Monday, June 30, 2008


So, I'm trying my hand at composting. I've never done it before, so any advice is welcome! I'm using a wooden box, probably about 2x3' with plenty of space between the slats for aeration. I threw in a bunch of twigs, weeds, dead leaves and some food scraps, along with a compost maker I bought at the hardware store. Good times.

I'm also trying to grow some plant cuttings I took from my mom this weekend. So far they're holding up okay. They're in dirt right now, so I won't be able to tell if they've taken root until they start growing a bit.

Oh yes, and yesterday was my sister's 25th birthday. Happy Birthday to you!

**UPDATE: Shout-out to Brian, whose birthday was also yesterday. Though, it was definitely not his 25th :-) Happy Birthday, man! (And sorry about the pic, but I couldn't resist!) Holla!

How could you ever regret this?! At least it wasn't Brian Slim Goodbody, eh?


  1. my birthday was yesterday too, where's my shoutout?


  2. I have a feeling I'm gonna regret my previous comment...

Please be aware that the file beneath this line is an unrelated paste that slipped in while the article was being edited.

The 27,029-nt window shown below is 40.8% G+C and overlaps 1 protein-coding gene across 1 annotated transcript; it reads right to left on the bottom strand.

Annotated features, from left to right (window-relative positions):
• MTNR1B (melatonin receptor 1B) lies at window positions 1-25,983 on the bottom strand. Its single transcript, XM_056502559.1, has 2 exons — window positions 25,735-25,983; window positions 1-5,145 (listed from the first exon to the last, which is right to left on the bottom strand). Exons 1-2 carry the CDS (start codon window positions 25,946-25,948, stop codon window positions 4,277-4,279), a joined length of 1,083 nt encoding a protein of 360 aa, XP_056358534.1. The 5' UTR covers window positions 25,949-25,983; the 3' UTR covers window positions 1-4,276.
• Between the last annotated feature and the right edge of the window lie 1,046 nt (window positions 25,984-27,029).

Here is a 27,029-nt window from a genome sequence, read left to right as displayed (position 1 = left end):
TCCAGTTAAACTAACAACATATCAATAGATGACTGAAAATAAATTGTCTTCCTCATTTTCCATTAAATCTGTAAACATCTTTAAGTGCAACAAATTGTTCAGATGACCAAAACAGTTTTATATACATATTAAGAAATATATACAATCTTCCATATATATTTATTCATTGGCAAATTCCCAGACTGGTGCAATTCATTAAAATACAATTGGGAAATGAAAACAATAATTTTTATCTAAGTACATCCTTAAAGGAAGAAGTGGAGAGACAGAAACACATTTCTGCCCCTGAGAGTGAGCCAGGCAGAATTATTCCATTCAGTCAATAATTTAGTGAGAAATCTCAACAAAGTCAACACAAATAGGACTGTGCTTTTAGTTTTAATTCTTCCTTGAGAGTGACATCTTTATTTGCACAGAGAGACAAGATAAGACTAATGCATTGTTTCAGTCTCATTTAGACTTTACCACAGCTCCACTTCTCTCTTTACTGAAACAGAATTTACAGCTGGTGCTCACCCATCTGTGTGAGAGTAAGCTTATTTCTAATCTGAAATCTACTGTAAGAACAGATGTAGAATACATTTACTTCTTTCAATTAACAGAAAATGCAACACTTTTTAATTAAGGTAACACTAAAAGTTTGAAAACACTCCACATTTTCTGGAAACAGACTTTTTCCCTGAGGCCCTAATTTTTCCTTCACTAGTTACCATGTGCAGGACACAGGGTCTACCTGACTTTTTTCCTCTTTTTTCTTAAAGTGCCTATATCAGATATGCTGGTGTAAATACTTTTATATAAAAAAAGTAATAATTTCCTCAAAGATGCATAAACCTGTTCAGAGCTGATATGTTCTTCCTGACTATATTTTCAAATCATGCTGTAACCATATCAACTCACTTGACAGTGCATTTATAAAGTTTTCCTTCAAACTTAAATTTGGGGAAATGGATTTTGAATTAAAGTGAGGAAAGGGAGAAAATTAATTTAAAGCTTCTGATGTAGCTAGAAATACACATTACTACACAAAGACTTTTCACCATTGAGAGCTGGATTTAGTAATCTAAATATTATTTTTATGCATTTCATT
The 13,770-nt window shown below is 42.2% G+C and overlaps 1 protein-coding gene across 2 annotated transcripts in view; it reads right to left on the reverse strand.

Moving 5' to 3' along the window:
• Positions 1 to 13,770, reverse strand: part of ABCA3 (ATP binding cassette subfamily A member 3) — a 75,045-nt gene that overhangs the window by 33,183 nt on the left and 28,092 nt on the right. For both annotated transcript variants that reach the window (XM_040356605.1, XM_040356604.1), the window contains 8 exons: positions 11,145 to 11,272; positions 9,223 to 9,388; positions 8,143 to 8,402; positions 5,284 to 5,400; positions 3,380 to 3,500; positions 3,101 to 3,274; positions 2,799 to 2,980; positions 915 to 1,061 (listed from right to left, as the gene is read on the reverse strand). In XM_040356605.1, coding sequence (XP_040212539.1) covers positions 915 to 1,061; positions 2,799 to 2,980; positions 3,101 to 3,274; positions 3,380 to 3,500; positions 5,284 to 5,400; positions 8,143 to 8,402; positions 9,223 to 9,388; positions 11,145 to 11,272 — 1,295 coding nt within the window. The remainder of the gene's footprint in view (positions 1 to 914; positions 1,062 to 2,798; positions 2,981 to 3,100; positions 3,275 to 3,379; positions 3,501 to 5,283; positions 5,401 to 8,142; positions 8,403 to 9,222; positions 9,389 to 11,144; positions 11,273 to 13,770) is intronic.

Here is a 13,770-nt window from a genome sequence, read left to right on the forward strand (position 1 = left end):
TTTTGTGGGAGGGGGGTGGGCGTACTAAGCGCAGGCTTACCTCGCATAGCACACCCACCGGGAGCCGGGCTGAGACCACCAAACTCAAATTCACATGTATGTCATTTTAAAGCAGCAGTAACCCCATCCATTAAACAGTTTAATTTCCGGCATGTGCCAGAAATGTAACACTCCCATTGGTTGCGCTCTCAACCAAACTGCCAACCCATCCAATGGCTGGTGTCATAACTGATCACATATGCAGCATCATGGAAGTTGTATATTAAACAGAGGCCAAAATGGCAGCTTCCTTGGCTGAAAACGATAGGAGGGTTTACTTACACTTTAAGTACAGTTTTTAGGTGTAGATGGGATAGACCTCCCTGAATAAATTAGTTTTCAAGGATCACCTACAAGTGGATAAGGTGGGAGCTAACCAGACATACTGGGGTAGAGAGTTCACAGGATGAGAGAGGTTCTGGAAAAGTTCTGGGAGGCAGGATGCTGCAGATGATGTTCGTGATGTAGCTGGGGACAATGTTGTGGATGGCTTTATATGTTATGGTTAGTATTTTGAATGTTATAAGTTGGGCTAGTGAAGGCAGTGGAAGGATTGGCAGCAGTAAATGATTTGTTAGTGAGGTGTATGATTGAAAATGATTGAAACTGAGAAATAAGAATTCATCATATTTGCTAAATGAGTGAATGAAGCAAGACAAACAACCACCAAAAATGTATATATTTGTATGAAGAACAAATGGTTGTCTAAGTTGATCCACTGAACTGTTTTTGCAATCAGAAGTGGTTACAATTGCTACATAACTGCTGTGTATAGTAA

3. I love compost. I really do.

    You need 3 basic components. -And skip the starter and get yourself some beer, (drink some and then use some for a good starter).

    Green Stuff, (grass clippings, weeds, leaves, straw etc...)
    Food scraps, (no dairy or meat)
    Manure, (yup, poop from an animal with more stomachs than you -goat, chicken, cow, horse, yak...).

    Layer these things together and let them sit, (sometimes layers are impractical -no big deal). Turn them with a shovel to thoroughly mix them every couple of weeks, (again, doesn't have to be an exact science).

    What you want in your pile is heat. When you stick your hand in it -it should feel hot once it gets started. That's how you know living things are working in there and breaking things down. The more heat you have the quicker it breaks down into lovely crumbly compost. Adjusting the levels of your basic parts can alter how much heat you get. Manure heats up a pile pretty quickly.

    Now, you don't have to have all three parts. It will break down without manure, for example, it will just take longer. So if you are lacking some of the parts or the perfect combination if you are patient you will end up with good results regardless.

    My piles take about a year to fully develop and I have loads of manure. -But very cold winters which slow my piles down for a good 7 months.

    So, steal your neighbors food scraps, leaves, grass clippings, whatever you can find and get that pile cooking!

  4. Thanks for the awesome advice! I'll get right on that beer solution today :-) Nice to "meet" you!

  5. Nice to "meet" you too. :) -Any other questions, feel free to ask. I like to help, (teacher in me).

  6. A fellow teacher -- fantastic! :-)



Related Posts Plugin for WordPress, Blogger...